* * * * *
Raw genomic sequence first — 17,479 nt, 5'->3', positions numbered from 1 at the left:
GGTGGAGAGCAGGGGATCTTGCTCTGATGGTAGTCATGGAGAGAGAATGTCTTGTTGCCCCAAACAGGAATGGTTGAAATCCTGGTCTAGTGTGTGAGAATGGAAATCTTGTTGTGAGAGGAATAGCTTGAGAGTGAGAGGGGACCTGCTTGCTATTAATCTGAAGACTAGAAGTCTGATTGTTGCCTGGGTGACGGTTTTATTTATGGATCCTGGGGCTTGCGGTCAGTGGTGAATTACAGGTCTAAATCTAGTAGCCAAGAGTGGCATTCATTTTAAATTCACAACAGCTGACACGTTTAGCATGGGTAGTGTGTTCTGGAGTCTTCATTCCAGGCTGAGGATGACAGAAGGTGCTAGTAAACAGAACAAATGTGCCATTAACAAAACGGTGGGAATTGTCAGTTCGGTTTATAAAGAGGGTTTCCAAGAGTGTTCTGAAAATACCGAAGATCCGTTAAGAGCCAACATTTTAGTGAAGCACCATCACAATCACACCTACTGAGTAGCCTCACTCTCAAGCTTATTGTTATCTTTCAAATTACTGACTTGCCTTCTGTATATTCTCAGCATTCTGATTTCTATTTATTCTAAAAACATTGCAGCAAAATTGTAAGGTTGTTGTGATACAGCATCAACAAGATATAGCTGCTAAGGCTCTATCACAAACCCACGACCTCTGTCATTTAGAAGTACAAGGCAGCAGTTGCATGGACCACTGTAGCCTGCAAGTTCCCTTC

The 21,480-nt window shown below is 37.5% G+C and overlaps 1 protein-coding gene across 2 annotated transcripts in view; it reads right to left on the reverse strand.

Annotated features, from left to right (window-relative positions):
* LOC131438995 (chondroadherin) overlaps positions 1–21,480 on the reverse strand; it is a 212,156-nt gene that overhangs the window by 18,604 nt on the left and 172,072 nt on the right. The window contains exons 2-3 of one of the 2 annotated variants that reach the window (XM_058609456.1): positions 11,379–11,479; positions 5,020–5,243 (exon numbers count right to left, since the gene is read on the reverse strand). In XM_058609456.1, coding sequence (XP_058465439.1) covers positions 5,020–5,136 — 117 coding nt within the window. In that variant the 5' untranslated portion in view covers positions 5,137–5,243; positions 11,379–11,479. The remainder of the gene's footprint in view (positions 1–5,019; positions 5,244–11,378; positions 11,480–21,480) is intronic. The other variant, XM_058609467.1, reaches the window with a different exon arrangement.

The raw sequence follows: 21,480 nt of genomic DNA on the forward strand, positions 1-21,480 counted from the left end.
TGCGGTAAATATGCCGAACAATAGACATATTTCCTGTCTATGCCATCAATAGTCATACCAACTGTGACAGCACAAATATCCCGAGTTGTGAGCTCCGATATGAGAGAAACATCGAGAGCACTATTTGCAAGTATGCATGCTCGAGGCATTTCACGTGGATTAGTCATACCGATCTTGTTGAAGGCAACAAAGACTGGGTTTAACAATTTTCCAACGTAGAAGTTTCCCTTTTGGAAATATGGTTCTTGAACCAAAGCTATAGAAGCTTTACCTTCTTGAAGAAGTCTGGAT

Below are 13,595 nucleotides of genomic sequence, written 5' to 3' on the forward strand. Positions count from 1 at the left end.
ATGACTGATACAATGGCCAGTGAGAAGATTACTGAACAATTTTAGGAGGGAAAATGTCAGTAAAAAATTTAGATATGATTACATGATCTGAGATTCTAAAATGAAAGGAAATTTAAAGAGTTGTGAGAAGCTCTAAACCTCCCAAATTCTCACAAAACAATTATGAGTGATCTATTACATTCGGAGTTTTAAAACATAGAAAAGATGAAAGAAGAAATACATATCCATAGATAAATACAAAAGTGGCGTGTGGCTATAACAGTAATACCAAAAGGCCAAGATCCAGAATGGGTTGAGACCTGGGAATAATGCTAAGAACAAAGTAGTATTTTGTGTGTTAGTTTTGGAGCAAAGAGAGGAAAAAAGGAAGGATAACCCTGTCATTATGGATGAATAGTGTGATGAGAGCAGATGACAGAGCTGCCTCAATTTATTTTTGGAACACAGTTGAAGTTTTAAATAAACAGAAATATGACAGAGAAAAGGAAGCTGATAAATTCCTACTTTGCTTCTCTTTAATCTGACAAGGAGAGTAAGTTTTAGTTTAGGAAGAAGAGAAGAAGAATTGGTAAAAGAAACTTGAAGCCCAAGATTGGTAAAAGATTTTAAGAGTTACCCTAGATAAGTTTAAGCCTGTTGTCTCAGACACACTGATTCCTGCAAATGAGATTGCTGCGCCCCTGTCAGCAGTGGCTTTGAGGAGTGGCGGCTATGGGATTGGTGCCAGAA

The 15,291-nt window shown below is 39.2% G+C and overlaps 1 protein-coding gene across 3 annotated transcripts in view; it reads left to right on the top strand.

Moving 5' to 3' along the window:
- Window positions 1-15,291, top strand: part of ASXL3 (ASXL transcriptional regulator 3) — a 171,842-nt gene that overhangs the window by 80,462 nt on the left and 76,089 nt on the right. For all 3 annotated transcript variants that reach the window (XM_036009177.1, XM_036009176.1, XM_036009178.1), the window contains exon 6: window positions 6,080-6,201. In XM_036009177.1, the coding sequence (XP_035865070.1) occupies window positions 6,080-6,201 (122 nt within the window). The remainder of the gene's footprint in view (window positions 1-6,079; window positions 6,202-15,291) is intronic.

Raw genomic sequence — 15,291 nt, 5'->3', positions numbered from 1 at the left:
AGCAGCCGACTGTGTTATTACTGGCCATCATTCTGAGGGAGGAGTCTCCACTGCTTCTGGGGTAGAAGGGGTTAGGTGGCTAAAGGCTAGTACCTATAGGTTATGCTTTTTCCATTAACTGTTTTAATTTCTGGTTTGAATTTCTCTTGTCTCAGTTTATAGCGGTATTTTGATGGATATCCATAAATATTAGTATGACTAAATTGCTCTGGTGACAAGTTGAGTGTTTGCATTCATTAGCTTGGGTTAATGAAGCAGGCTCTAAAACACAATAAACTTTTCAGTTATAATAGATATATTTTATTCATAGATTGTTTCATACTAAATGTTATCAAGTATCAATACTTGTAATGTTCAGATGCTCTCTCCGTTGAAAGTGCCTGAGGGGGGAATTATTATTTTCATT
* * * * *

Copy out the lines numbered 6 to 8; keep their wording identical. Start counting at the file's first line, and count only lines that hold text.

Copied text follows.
The raw sequence follows: 21,480 nt of genomic DNA on the forward strand, positions 1-21,480 counted from the left end.
TGCGGTAAATATGCCGAACAATAGACATATTTCCTGTCTATGCCATCAATAGTCATACCAACTGTGACAGCACAAATATCCCGAGTTGTGAGCTCCGATATGAGAGAAACATCGAGAGCACTATTTGCAAGTATGCATGCTCGAGGCATTTCACGTGGATTAGTCATACCGATCTTGTTGAAGGCAACAAAGACTGGGTTTAACAATTTTCCAACGTAGAAGTTTCCCTTTTGGAAATATGGTTCTTGAACCAAAGCTATAGAAGCTTTACCTTCTTGAAGAAGTCTGGAT

Below are 13,595 nucleotides of genomic sequence, written 5' to 3' on the forward strand. Positions count from 1 at the left end.